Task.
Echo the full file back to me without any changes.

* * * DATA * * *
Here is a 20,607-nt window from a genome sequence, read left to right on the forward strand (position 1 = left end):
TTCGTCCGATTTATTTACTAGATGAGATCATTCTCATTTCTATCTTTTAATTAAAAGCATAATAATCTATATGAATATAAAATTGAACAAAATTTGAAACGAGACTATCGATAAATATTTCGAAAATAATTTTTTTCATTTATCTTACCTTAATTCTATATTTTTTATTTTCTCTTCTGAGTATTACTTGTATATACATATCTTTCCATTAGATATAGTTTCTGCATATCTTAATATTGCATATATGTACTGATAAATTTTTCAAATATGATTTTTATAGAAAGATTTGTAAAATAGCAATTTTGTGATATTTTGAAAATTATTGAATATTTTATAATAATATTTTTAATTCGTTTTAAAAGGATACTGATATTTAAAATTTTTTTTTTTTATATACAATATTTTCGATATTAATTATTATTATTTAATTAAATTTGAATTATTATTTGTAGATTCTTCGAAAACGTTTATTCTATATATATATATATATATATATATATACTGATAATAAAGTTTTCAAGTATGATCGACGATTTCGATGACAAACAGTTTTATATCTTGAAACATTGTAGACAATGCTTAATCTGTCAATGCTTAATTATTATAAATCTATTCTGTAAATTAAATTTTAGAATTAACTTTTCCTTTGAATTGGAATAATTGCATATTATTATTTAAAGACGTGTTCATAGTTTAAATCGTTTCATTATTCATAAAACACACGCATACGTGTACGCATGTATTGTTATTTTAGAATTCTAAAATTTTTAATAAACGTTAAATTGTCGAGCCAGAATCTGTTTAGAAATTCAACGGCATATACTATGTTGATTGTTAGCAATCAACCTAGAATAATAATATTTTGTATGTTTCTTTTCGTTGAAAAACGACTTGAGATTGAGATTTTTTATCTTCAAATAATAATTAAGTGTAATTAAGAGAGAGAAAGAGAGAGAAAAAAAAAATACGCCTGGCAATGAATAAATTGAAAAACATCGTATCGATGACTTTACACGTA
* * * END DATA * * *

Here is a 20,607-nt window from a genome sequence, read left to right on the forward strand (position 1 = left end):
TTCGTCCGATTTATTTACTAGATGAGATCATTCTCATTTCTATCTTTTAATTAAAAGCATAATAATCTATATGAATATAAAATTGAACAAAATTTGAAACGAGACTATCGATAAATATTTCGAAAATAATTTTTTTCATTTATCTTACCTTAATTCTATATTTTTTATTTTCTCTTCTGAGTATTACTTGTATATACATATCTTTCCATTAGATATAGTTTCTGCATATCTTAATATTGCATATATGTACTGATAAATTTTTCAAATATGATTTTTATAGAAAGATTTGTAAAATAGCAATTTTGTGATATTTTGAAAATTATTGAATATTTTATAATAATATTTTTAATTCGTTTTAAAAGGATACTGATATTTAAAATTTTTTTTTTTTATATACAATATTTTCGATATTAATTATTATTATTTAATTAAATTTGAATTATTATTTGTAGATTCTTCGAAAACGTTTATTCTATATATATATATATATATATATATATACTGATAATAAAGTTTTCAAGTATGATCGACGATTTCGATGACAAACAGTTTTATATCTTGAAACATTGTAGACAATGCTTAATCTGTCAATGCTTAATTATTATAAATCTATTCTGTAAATTAAATTTTAGAATTAACTTTTCCTTTGAATTGGAATAATTGCATATTATTATTTAAAGACGTGTTCATAGTTTAAATCGTTTCATTATTCATAAAACACACGCATACGTGTACGCATGTATTGTTATTTTAGAATTCTAAAATTTTTAATAAACGTTAAATTGTCGAGCCAGAATCTGTTTAGAAATTCAACGGCATATACTATGTTGATTGTTAGCAATCAACCTAGAATAATAATATTTTGTATGTTTCTTTTCGTTGAAAAACGACTTGAGATTGAGATTTTTTATCTTCAAATAATAATTAAGTGTAATTAAGAGAGAGAAAGAGAGAGAAAAAAAAAATACGCCTGGCAATGAATAAATTGAAAAACATCGTATCGATGACTTTACACGTA